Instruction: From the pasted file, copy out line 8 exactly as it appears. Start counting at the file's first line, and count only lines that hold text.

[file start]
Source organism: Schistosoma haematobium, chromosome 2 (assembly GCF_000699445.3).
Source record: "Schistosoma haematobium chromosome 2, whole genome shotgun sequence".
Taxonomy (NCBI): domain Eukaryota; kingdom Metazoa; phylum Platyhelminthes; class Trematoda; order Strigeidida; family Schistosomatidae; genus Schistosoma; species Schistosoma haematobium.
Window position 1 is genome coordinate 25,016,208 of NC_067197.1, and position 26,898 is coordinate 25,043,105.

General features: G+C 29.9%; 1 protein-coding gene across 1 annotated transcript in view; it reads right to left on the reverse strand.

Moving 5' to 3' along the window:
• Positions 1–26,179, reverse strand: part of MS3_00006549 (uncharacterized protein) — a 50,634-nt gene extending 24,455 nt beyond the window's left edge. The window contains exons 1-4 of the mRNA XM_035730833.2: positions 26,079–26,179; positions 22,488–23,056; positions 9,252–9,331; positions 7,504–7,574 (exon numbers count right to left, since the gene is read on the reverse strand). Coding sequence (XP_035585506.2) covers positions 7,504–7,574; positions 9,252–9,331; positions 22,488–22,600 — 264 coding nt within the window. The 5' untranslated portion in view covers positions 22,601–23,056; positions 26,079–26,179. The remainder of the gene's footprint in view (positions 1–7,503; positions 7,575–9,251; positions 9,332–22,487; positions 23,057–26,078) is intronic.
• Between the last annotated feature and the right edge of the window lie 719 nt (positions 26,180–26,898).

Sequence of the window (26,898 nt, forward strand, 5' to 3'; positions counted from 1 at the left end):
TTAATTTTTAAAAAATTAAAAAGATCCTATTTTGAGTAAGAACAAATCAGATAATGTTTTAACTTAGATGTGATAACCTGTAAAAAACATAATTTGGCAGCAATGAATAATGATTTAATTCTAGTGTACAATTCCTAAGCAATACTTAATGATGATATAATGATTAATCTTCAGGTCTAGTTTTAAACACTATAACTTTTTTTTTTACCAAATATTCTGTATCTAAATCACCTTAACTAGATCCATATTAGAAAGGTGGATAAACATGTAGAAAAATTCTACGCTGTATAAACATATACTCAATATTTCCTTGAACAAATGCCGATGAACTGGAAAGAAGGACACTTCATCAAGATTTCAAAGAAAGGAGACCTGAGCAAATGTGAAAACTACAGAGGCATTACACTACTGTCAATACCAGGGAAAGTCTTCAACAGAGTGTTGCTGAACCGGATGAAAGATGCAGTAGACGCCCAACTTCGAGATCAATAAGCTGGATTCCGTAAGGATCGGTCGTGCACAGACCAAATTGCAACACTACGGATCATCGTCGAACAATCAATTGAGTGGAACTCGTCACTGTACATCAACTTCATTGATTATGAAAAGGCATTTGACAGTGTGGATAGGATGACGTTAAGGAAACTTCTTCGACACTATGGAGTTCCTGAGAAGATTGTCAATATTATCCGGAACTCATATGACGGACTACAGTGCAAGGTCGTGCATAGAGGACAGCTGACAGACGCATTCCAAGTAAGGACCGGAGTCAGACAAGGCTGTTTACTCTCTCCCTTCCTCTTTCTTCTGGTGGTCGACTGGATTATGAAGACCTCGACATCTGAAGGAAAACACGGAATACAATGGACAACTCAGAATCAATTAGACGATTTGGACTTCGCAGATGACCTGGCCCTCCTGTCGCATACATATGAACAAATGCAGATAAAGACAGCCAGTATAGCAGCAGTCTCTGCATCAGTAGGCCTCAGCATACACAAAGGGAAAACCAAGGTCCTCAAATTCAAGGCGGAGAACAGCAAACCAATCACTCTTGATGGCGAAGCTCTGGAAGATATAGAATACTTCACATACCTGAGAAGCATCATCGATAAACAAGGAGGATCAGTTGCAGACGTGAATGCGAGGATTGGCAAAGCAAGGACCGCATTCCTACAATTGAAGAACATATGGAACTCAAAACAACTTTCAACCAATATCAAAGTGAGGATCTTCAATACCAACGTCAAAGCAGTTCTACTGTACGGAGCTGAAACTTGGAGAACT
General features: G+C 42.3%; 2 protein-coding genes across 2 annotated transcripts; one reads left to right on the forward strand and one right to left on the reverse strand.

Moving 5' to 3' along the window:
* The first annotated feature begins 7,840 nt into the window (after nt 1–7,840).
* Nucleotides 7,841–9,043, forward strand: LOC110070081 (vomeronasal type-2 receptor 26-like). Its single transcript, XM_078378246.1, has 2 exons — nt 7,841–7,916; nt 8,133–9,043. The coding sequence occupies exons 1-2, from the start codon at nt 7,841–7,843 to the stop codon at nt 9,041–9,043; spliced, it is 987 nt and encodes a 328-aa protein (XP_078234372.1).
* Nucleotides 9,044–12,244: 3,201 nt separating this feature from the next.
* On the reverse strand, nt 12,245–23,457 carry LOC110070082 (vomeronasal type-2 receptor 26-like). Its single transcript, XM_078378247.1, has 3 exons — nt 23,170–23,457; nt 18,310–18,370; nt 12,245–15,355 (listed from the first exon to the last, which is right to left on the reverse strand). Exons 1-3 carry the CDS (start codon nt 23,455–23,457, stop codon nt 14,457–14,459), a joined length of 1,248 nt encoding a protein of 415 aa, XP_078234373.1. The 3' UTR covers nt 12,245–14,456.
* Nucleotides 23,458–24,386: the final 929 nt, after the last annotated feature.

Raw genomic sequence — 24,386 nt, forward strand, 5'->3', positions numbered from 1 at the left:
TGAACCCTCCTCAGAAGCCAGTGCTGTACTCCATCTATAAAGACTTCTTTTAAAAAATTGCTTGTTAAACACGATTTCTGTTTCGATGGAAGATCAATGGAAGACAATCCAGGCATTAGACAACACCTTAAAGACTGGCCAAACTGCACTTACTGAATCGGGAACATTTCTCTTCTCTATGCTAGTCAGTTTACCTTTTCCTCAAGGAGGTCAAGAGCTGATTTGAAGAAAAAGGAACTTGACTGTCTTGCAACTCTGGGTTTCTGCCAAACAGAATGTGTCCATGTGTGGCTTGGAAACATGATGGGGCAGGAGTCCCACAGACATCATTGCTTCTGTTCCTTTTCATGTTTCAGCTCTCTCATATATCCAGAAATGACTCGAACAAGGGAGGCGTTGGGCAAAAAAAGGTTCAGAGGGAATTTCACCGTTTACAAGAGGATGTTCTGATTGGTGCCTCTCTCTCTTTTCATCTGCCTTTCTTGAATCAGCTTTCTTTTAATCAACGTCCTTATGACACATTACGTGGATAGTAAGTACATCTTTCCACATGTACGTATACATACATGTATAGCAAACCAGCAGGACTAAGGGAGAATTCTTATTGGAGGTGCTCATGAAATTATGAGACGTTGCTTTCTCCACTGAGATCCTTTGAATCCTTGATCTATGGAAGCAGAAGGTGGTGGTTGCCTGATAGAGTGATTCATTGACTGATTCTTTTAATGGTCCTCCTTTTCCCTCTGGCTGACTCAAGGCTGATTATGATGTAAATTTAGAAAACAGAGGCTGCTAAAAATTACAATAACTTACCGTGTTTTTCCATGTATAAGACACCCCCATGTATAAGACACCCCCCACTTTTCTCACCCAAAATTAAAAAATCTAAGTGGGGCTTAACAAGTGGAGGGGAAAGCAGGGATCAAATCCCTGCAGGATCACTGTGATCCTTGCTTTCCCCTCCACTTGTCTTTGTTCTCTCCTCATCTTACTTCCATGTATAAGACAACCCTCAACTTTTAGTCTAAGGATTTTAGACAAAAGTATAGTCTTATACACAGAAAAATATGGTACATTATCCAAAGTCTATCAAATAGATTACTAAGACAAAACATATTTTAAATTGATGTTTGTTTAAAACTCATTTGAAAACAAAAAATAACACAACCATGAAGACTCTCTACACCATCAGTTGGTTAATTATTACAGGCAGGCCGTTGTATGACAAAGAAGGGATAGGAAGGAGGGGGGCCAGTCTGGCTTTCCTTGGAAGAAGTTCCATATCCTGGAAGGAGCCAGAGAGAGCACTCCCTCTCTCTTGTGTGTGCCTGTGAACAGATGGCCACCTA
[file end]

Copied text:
• Between the last annotated feature and the right edge of the window lie 719 nt (positions 26,180–26,898).